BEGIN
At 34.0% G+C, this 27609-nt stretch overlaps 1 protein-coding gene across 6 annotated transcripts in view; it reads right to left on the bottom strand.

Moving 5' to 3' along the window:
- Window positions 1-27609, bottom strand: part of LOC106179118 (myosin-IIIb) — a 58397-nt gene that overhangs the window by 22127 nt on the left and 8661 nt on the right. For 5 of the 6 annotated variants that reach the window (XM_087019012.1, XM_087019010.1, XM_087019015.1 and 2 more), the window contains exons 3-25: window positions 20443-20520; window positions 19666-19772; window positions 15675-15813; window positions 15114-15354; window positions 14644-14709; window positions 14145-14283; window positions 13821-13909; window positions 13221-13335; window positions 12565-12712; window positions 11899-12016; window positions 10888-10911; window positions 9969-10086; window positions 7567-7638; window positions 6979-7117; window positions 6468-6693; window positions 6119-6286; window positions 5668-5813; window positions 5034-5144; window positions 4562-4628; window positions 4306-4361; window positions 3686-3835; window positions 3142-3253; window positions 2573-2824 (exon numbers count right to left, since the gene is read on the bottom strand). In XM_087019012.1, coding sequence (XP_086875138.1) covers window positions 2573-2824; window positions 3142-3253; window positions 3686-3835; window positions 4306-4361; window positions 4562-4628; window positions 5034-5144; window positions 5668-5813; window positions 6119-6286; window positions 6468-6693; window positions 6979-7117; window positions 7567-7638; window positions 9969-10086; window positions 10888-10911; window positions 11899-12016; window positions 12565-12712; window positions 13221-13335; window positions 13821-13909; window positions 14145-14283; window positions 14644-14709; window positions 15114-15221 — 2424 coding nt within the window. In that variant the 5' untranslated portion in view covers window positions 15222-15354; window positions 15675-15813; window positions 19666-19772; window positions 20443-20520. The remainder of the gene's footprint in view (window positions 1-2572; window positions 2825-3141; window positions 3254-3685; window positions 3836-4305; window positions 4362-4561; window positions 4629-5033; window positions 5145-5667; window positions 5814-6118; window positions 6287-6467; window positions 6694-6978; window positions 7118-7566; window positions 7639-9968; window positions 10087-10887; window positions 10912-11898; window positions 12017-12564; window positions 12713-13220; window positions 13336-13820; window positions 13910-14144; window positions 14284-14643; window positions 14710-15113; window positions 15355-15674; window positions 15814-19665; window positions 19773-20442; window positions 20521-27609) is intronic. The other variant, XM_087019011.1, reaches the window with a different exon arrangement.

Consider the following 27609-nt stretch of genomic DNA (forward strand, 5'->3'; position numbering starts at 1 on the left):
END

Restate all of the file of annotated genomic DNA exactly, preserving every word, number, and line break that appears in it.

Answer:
At 34.0% G+C, this 27609-nt stretch overlaps 1 protein-coding gene across 6 annotated transcripts in view; it reads right to left on the bottom strand.

Moving 5' to 3' along the window:
- Window positions 1-27609, bottom strand: part of LOC106179118 (myosin-IIIb) — a 58397-nt gene that overhangs the window by 22127 nt on the left and 8661 nt on the right. For 5 of the 6 annotated variants that reach the window (XM_087019012.1, XM_087019010.1, XM_087019015.1 and 2 more), the window contains exons 3-25: window positions 20443-20520; window positions 19666-19772; window positions 15675-15813; window positions 15114-15354; window positions 14644-14709; window positions 14145-14283; window positions 13821-13909; window positions 13221-13335; window positions 12565-12712; window positions 11899-12016; window positions 10888-10911; window positions 9969-10086; window positions 7567-7638; window positions 6979-7117; window positions 6468-6693; window positions 6119-6286; window positions 5668-5813; window positions 5034-5144; window positions 4562-4628; window positions 4306-4361; window positions 3686-3835; window positions 3142-3253; window positions 2573-2824 (exon numbers count right to left, since the gene is read on the bottom strand). In XM_087019012.1, coding sequence (XP_086875138.1) covers window positions 2573-2824; window positions 3142-3253; window positions 3686-3835; window positions 4306-4361; window positions 4562-4628; window positions 5034-5144; window positions 5668-5813; window positions 6119-6286; window positions 6468-6693; window positions 6979-7117; window positions 7567-7638; window positions 9969-10086; window positions 10888-10911; window positions 11899-12016; window positions 12565-12712; window positions 13221-13335; window positions 13821-13909; window positions 14145-14283; window positions 14644-14709; window positions 15114-15221 — 2424 coding nt within the window. In that variant the 5' untranslated portion in view covers window positions 15222-15354; window positions 15675-15813; window positions 19666-19772; window positions 20443-20520. The remainder of the gene's footprint in view (window positions 1-2572; window positions 2825-3141; window positions 3254-3685; window positions 3836-4305; window positions 4362-4561; window positions 4629-5033; window positions 5145-5667; window positions 5814-6118; window positions 6287-6467; window positions 6694-6978; window positions 7118-7566; window positions 7639-9968; window positions 10087-10887; window positions 10912-11898; window positions 12017-12564; window positions 12713-13220; window positions 13336-13820; window positions 13910-14144; window positions 14284-14643; window positions 14710-15113; window positions 15355-15674; window positions 15814-19665; window positions 19773-20442; window positions 20521-27609) is intronic. The other variant, XM_087019011.1, reaches the window with a different exon arrangement.

Consider the following 27609-nt stretch of genomic DNA (forward strand, 5'->3'; position numbering starts at 1 on the left):